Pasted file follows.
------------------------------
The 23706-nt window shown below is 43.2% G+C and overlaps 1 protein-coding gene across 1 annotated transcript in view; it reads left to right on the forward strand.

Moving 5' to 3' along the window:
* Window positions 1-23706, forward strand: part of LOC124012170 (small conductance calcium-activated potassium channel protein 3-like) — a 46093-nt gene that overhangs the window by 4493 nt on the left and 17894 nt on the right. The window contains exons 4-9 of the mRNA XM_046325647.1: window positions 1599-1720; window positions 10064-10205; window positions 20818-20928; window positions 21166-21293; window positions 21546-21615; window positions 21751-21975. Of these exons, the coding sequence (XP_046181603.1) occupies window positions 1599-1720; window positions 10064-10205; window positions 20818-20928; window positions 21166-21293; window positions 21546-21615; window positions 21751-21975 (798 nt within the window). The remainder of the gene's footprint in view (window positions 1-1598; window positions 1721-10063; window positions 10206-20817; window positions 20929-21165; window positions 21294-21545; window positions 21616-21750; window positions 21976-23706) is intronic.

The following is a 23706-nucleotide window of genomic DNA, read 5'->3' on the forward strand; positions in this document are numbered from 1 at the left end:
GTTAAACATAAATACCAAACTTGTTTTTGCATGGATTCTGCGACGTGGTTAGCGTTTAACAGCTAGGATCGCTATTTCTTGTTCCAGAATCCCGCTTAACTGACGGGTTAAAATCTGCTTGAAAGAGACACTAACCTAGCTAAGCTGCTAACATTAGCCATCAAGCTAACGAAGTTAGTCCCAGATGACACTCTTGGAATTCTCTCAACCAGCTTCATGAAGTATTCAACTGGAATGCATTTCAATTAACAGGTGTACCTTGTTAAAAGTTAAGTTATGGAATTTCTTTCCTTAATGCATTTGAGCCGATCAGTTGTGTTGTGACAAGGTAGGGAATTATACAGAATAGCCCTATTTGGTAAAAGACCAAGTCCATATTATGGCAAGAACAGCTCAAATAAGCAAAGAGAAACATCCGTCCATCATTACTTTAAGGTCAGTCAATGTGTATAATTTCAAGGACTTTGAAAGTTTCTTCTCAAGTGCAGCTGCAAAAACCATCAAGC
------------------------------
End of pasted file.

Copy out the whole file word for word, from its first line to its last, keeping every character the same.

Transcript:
The 23706-nt window shown below is 43.2% G+C and overlaps 1 protein-coding gene across 1 annotated transcript in view; it reads left to right on the forward strand.

Moving 5' to 3' along the window:
* Window positions 1-23706, forward strand: part of LOC124012170 (small conductance calcium-activated potassium channel protein 3-like) — a 46093-nt gene that overhangs the window by 4493 nt on the left and 17894 nt on the right. The window contains exons 4-9 of the mRNA XM_046325647.1: window positions 1599-1720; window positions 10064-10205; window positions 20818-20928; window positions 21166-21293; window positions 21546-21615; window positions 21751-21975. Of these exons, the coding sequence (XP_046181603.1) occupies window positions 1599-1720; window positions 10064-10205; window positions 20818-20928; window positions 21166-21293; window positions 21546-21615; window positions 21751-21975 (798 nt within the window). The remainder of the gene's footprint in view (window positions 1-1598; window positions 1721-10063; window positions 10206-20817; window positions 20929-21165; window positions 21294-21545; window positions 21616-21750; window positions 21976-23706) is intronic.

The following is a 23706-nucleotide window of genomic DNA, read 5'->3' on the forward strand; positions in this document are numbered from 1 at the left end:
GTTAAACATAAATACCAAACTTGTTTTTGCATGGATTCTGCGACGTGGTTAGCGTTTAACAGCTAGGATCGCTATTTCTTGTTCCAGAATCCCGCTTAACTGACGGGTTAAAATCTGCTTGAAAGAGACACTAACCTAGCTAAGCTGCTAACATTAGCCATCAAGCTAACGAAGTTAGTCCCAGATGACACTCTTGGAATTCTCTCAACCAGCTTCATGAAGTATTCAACTGGAATGCATTTCAATTAACAGGTGTACCTTGTTAAAAGTTAAGTTATGGAATTTCTTTCCTTAATGCATTTGAGCCGATCAGTTGTGTTGTGACAAGGTAGGGAATTATACAGAATAGCCCTATTTGGTAAAAGACCAAGTCCATATTATGGCAAGAACAGCTCAAATAAGCAAAGAGAAACATCCGTCCATCATTACTTTAAGGTCAGTCAATGTGTATAATTTCAAGGACTTTGAAAGTTTCTTCTCAAGTGCAGCTGCAAAAACCATCAAGC